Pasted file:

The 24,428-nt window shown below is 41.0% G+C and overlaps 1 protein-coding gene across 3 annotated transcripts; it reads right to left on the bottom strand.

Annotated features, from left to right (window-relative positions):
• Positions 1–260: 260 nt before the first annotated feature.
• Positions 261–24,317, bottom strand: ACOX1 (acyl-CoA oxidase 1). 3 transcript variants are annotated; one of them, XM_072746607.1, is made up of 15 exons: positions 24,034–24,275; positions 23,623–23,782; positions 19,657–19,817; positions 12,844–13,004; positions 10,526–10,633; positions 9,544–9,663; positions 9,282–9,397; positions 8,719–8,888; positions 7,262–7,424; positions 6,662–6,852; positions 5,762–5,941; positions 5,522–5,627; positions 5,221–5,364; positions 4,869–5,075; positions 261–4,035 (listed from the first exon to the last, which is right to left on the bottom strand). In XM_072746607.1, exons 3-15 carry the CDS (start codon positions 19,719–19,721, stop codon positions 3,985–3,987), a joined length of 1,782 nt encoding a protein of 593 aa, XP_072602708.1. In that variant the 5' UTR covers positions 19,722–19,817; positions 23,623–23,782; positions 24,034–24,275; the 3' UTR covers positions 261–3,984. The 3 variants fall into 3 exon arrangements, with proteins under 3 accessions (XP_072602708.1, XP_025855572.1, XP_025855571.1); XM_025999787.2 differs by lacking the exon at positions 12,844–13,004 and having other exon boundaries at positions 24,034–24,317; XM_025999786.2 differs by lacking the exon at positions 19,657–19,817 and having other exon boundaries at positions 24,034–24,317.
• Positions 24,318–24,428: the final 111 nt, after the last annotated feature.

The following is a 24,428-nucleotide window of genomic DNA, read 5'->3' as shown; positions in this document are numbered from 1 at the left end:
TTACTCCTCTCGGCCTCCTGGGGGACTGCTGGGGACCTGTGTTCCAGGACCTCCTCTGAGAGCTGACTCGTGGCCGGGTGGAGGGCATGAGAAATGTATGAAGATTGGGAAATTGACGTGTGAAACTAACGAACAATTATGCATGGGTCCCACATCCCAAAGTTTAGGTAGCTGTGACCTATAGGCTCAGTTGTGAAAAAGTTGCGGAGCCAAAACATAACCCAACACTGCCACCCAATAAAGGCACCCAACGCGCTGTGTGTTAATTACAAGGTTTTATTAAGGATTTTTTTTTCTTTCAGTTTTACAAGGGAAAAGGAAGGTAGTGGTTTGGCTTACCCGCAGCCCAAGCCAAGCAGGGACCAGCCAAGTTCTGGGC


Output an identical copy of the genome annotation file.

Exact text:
The 24,428-nt window shown below is 41.0% G+C and overlaps 1 protein-coding gene across 3 annotated transcripts; it reads right to left on the bottom strand.

Annotated features, from left to right (window-relative positions):
• Positions 1–260: 260 nt before the first annotated feature.
• Positions 261–24,317, bottom strand: ACOX1 (acyl-CoA oxidase 1). 3 transcript variants are annotated; one of them, XM_072746607.1, is made up of 15 exons: positions 24,034–24,275; positions 23,623–23,782; positions 19,657–19,817; positions 12,844–13,004; positions 10,526–10,633; positions 9,544–9,663; positions 9,282–9,397; positions 8,719–8,888; positions 7,262–7,424; positions 6,662–6,852; positions 5,762–5,941; positions 5,522–5,627; positions 5,221–5,364; positions 4,869–5,075; positions 261–4,035 (listed from the first exon to the last, which is right to left on the bottom strand). In XM_072746607.1, exons 3-15 carry the CDS (start codon positions 19,719–19,721, stop codon positions 3,985–3,987), a joined length of 1,782 nt encoding a protein of 593 aa, XP_072602708.1. In that variant the 5' UTR covers positions 19,722–19,817; positions 23,623–23,782; positions 24,034–24,275; the 3' UTR covers positions 261–3,984. The 3 variants fall into 3 exon arrangements, with proteins under 3 accessions (XP_072602708.1, XP_025855572.1, XP_025855571.1); XM_025999787.2 differs by lacking the exon at positions 12,844–13,004 and having other exon boundaries at positions 24,034–24,317; XM_025999786.2 differs by lacking the exon at positions 19,657–19,817 and having other exon boundaries at positions 24,034–24,317.
• Positions 24,318–24,428: the final 111 nt, after the last annotated feature.

The following is a 24,428-nucleotide window of genomic DNA, read 5'->3' as shown; positions in this document are numbered from 1 at the left end:
TTACTCCTCTCGGCCTCCTGGGGGACTGCTGGGGACCTGTGTTCCAGGACCTCCTCTGAGAGCTGACTCGTGGCCGGGTGGAGGGCATGAGAAATGTATGAAGATTGGGAAATTGACGTGTGAAACTAACGAACAATTATGCATGGGTCCCACATCCCAAAGTTTAGGTAGCTGTGACCTATAGGCTCAGTTGTGAAAAAGTTGCGGAGCCAAAACATAACCCAACACTGCCACCCAATAAAGGCACCCAACGCGCTGTGTGTTAATTACAAGGTTTTATTAAGGATTTTTTTTTCTTTCAGTTTTACAAGGGAAAAGGAAGGTAGTGGTTTGGCTTACCCGCAGCCCAAGCCAAGCAGGGACCAGCCAAGTTCTGGGC